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Posts Tagged ‘Eduardo de Soignie’

by Jason Verhagen

Artist Ricky Allman’s “Apocalyzer,” (2007) an acrylic and ink on canvas, will be featured in the Hyde Park Art Center’s upcoming exhibit, “Signs of the Apocalypse/Rapture.” Image courtesy of Front Forty Press.

Artist Ricky Allman’s “Apocalyzer,” (2007) an acrylic and ink on canvas, will be featured in the Hyde Park Art Center’s upcoming exhibit, “Signs of the Apocalypse/Rapture.” Image courtesy of Front Forty Press.

Chicago – When scientists and scholars talk about black holes, asteroids and global warming it might be easy to ignore. But when artists depict the apocalypse people could be more likely to see the light. That’s what curators of the “Signs of the Apocalypse/Rapture” exhibit opening at the Hyde Park Art Center July 19 are counting on.

Utah born artist Ricky Allman contributes “Apocalyzer” to the exhibit. He grew up as a Mormon fully believing in and expecting the end of the world to happen any day.

“Many of my works are inspired by religious extremists who are striving and working for the end,” explains Allman. “One group’s utopia is another’s dystopia,” claims Allman, who confesses it is undeniably fascinating to contemplate huge cataclysmic changes altering everything we know.

Photographer and founder Douglas Fogelson of Front Forty Press, the exhibit curators and publishers of the companion book, explains that he and his collaborators spent over two years putting this labor of love together. Fogelson began to notice certain signs of the times and trends in art and music that corresponded with current events including war and climate change.

Fogelson saw that in certain art shows apocalyptic imagery was becoming more prevalent, and at the same time, in the world of music doom-laden bands were making a ripple in the scene.

San Francisco artist Andrew Schoultz is influenced by the effects of globalism and capitalism, and filters themes of man vs. nature in his work that tells stories of everyday life in America. Using graffiti art, underground comics and early 1900s clipart, to name a few forms, Schoultz aims to inform the general public through his murals, illustrations and photographs.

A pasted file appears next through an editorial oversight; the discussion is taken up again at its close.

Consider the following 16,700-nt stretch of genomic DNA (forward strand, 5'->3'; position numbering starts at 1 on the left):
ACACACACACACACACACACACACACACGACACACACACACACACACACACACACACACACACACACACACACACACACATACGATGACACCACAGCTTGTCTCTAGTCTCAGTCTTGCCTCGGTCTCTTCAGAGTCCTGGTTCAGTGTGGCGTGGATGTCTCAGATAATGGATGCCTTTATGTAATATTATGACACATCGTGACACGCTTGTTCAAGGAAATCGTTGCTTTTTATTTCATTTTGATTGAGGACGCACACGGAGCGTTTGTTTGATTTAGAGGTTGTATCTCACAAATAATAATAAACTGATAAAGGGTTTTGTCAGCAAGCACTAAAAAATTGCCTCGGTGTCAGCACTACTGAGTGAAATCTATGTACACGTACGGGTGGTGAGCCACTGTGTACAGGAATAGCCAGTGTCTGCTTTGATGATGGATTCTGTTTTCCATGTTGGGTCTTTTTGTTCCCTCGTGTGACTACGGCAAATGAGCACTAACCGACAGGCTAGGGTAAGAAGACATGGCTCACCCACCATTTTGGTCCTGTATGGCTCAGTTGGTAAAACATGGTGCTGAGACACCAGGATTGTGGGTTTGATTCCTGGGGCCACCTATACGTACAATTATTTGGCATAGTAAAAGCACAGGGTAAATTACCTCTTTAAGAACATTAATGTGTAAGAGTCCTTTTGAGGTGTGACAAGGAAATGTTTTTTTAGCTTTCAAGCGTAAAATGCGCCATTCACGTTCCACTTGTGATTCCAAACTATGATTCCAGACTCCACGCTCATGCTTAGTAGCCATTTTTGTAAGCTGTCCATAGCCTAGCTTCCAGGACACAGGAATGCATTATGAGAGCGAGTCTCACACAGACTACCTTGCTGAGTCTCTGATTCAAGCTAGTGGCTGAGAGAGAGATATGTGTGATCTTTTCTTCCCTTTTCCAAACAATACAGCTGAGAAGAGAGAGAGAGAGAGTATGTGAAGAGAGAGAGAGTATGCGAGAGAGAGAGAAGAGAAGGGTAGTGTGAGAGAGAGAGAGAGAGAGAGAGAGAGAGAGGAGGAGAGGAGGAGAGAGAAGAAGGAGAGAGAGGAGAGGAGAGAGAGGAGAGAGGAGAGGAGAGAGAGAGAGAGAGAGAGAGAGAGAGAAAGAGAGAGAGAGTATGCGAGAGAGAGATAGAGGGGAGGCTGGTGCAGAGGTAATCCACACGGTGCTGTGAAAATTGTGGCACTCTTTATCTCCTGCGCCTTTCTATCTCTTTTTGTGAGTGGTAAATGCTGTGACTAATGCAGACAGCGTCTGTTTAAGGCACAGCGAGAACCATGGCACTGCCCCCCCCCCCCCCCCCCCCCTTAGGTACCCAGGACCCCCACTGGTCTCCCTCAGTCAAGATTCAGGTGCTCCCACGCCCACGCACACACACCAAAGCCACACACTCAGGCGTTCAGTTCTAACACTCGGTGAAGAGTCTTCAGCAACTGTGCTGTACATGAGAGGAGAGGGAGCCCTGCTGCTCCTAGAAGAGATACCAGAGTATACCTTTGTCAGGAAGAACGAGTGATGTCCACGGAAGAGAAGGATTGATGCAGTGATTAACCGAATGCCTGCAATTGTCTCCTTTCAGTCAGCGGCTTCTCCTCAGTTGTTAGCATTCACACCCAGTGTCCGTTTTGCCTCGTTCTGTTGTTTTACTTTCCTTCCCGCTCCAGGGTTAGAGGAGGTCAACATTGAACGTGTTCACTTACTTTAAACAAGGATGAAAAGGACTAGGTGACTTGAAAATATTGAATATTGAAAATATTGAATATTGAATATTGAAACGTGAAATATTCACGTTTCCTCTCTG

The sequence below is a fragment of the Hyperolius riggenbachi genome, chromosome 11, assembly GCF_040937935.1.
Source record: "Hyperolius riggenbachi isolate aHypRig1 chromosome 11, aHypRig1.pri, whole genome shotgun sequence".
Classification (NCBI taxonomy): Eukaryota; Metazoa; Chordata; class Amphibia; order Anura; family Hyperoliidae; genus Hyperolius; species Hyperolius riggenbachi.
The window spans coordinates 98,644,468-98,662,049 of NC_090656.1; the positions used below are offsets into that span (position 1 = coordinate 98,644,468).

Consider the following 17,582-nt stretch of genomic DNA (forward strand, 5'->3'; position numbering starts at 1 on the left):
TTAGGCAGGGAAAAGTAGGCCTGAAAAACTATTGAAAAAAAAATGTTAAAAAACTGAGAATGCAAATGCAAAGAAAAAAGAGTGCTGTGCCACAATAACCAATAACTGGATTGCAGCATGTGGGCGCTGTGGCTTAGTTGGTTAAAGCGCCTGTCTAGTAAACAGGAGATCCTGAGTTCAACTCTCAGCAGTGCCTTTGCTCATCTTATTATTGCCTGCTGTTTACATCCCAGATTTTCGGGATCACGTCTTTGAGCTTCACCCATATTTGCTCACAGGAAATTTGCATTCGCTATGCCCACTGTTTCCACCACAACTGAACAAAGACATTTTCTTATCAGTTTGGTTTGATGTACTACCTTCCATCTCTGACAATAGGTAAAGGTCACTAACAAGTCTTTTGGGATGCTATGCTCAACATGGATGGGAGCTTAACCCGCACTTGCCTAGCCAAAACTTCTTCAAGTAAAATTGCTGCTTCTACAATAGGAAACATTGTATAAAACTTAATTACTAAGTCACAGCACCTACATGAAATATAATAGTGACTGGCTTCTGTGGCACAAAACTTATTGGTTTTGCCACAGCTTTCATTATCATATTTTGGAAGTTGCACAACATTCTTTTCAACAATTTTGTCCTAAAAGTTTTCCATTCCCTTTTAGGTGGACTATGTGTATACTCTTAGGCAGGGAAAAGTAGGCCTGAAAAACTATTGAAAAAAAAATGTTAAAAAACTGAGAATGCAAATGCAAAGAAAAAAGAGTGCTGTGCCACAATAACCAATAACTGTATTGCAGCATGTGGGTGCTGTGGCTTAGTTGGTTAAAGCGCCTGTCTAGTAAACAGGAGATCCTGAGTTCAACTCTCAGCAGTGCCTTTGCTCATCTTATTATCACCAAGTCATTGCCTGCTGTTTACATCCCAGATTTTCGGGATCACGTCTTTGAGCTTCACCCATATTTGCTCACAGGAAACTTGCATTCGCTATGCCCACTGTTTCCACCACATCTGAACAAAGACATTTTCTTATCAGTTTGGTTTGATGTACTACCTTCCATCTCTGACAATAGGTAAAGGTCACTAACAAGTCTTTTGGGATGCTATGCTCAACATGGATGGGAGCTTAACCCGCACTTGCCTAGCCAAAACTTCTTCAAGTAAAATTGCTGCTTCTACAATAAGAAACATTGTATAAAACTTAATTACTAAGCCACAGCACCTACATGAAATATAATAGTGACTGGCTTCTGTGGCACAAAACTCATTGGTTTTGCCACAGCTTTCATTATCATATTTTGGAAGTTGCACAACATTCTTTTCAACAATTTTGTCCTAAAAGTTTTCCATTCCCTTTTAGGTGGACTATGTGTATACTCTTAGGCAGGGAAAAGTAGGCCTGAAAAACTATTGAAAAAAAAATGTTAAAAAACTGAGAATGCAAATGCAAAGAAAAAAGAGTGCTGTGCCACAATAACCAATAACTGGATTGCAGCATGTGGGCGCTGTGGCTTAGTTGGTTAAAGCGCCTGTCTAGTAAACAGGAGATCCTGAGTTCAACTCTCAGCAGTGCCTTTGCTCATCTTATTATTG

“Running with Chaos, Nature, War & Power,” (2007) an acrylic and collage on wood panel by Andrew Schoultz will also be featured at the “Signs of the Apocalypse/Rapture” exhibit. The show runs from the middle of July through early fall. Image courtesy of Front Forty Press.

“Running with Chaos, Nature, War & Power,” (2007) an acrylic and collage on wood panel by Andrew Schoultz will also be featured at the “Signs of the Apocalypse/Rapture” exhibit. The show runs from the middle of July through early fall. Image courtesy of Front Forty Press.

In addition to the explanations of scientists and scholars, theologians also offer answers. For years, preachers, apocalyptic thinkers, false prophets and madmen have been predicting the end of the world.

On the spiritual flipside Fogelson explains, “Rapture is often part and parcel of art, but specifically rapturous works are of themselves evoking a certain kind of peak feeling.”

Staying true to their mission statement HPAC features this peculiar exhibit with opposing viewpoints of destruction and ecstasy represented in visual and musical art.

The exhibit will feature works by over 25 artists from all around the globe, and a handful of Chicago artists: Illustrator Mark McGinnis, Cuban born Chicago painter Eduardo de Soignie and Art Institute of Chicago Alum Carrie Schneider, among others.

The exhibit runs from July 19 to Sept. 20. For more information visit the HPAC website.

Copyright 2009

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